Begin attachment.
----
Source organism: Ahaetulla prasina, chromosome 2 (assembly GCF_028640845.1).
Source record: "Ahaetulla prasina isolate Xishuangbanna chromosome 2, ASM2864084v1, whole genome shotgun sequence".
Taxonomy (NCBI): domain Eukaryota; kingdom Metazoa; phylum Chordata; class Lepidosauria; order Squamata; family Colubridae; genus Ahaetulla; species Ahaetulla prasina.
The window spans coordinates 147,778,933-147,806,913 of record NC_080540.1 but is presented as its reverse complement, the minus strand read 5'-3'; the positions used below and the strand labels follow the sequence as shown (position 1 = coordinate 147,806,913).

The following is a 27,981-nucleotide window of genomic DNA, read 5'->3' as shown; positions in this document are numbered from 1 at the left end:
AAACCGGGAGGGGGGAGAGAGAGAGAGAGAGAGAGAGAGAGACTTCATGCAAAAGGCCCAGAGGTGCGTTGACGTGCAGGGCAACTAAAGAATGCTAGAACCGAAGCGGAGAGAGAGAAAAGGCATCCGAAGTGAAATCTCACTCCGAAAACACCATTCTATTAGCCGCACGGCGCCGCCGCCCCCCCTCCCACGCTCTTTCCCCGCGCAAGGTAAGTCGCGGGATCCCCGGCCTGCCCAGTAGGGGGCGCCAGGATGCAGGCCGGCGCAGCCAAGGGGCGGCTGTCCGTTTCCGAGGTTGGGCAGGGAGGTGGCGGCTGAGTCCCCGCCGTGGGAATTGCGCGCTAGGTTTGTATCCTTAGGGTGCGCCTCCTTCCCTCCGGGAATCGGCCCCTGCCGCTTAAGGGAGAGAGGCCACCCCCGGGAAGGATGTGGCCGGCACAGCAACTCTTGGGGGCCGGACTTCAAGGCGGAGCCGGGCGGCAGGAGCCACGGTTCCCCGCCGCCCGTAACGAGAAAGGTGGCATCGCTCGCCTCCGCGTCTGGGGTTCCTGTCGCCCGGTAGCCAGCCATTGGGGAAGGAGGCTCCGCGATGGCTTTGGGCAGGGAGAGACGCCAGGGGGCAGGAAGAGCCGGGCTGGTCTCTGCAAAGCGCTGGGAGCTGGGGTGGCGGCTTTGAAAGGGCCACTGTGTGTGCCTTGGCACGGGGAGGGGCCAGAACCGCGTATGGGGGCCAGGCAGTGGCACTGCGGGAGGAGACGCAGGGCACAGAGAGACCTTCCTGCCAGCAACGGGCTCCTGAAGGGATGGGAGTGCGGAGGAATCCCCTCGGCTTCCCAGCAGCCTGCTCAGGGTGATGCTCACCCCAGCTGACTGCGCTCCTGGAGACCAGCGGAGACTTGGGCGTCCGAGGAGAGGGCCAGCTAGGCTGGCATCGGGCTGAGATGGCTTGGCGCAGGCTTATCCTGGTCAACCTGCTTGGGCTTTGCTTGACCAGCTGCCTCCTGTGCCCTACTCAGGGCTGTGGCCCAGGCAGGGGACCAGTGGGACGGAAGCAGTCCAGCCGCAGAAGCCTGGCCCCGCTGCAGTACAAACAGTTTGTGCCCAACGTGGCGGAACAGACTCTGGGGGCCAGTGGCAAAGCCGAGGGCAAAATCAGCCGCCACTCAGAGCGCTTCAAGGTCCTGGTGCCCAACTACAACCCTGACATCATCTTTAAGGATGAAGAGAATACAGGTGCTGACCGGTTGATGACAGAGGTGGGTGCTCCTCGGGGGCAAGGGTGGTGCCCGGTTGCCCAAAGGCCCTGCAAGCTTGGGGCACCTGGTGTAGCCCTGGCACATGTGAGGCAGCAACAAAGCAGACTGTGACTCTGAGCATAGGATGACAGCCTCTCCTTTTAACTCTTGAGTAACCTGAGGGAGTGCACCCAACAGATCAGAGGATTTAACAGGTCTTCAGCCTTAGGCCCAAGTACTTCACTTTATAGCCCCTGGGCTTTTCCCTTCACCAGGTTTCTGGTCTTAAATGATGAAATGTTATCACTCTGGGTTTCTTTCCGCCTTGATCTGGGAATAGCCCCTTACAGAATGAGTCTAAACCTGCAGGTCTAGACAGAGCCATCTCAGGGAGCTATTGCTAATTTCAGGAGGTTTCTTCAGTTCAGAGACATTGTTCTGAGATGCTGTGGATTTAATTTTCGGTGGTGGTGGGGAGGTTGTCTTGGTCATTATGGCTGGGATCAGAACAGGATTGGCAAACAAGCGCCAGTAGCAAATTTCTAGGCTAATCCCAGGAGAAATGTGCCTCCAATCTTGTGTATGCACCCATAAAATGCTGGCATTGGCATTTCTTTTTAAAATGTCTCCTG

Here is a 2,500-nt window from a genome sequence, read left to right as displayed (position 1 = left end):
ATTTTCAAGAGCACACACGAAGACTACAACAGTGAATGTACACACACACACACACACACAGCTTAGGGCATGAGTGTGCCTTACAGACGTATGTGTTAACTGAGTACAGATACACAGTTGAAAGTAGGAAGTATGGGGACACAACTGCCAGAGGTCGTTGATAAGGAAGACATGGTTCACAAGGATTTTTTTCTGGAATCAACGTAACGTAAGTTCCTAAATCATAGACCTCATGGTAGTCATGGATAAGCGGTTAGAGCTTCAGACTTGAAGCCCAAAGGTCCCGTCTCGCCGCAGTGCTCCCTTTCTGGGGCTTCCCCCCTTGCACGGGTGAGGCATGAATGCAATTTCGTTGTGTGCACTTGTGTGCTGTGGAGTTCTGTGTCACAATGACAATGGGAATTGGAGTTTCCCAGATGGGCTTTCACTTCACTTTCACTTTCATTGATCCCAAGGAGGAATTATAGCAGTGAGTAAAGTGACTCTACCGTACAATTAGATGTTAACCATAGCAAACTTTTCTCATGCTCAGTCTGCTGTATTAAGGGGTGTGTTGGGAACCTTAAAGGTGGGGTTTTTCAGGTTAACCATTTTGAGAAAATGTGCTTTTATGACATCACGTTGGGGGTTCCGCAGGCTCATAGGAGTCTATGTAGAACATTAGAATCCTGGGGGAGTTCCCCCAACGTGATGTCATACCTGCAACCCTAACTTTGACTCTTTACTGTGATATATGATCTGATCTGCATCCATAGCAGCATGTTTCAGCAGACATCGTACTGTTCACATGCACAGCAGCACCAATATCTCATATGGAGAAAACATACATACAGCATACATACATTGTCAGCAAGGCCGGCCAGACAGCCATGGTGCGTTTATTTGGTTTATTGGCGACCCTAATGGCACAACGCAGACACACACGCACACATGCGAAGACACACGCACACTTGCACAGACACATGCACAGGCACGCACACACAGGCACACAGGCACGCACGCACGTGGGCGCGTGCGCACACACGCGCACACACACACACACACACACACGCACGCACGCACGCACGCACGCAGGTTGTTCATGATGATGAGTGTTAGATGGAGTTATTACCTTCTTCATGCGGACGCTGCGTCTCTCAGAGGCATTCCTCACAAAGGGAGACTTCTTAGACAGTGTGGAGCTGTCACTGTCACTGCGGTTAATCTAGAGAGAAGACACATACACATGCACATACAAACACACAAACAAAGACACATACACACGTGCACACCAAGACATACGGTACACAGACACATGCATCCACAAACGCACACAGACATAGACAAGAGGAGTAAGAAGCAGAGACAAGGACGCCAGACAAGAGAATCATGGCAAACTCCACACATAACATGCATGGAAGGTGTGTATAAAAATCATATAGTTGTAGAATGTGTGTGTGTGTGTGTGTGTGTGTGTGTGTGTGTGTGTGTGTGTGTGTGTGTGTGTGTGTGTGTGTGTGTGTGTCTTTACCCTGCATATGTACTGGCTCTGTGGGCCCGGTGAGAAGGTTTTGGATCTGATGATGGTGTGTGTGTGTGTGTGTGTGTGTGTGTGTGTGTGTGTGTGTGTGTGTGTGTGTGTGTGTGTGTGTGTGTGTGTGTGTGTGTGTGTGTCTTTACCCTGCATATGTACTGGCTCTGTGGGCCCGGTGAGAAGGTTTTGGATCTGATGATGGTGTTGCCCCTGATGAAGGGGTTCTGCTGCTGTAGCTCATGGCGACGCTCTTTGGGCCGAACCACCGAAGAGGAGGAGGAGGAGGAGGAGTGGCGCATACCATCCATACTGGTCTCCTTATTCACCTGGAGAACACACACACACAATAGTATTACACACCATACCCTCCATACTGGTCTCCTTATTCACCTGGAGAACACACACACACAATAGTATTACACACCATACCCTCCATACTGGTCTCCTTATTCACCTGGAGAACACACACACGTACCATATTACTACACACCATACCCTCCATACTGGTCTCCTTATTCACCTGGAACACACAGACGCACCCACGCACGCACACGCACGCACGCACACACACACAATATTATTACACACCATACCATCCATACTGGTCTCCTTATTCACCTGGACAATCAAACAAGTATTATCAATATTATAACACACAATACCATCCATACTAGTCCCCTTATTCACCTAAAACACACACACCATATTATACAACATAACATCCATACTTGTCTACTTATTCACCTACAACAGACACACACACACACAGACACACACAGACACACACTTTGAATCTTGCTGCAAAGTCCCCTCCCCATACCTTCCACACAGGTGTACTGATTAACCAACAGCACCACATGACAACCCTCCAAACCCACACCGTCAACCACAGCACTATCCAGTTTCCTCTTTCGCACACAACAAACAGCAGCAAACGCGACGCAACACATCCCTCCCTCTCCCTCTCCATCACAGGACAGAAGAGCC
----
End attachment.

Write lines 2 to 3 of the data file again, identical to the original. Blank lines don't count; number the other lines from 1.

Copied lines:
Source record: "Ahaetulla prasina isolate Xishuangbanna chromosome 2, ASM2864084v1, whole genome shotgun sequence".
Taxonomy (NCBI): domain Eukaryota; kingdom Metazoa; phylum Chordata; class Lepidosauria; order Squamata; family Colubridae; genus Ahaetulla; species Ahaetulla prasina.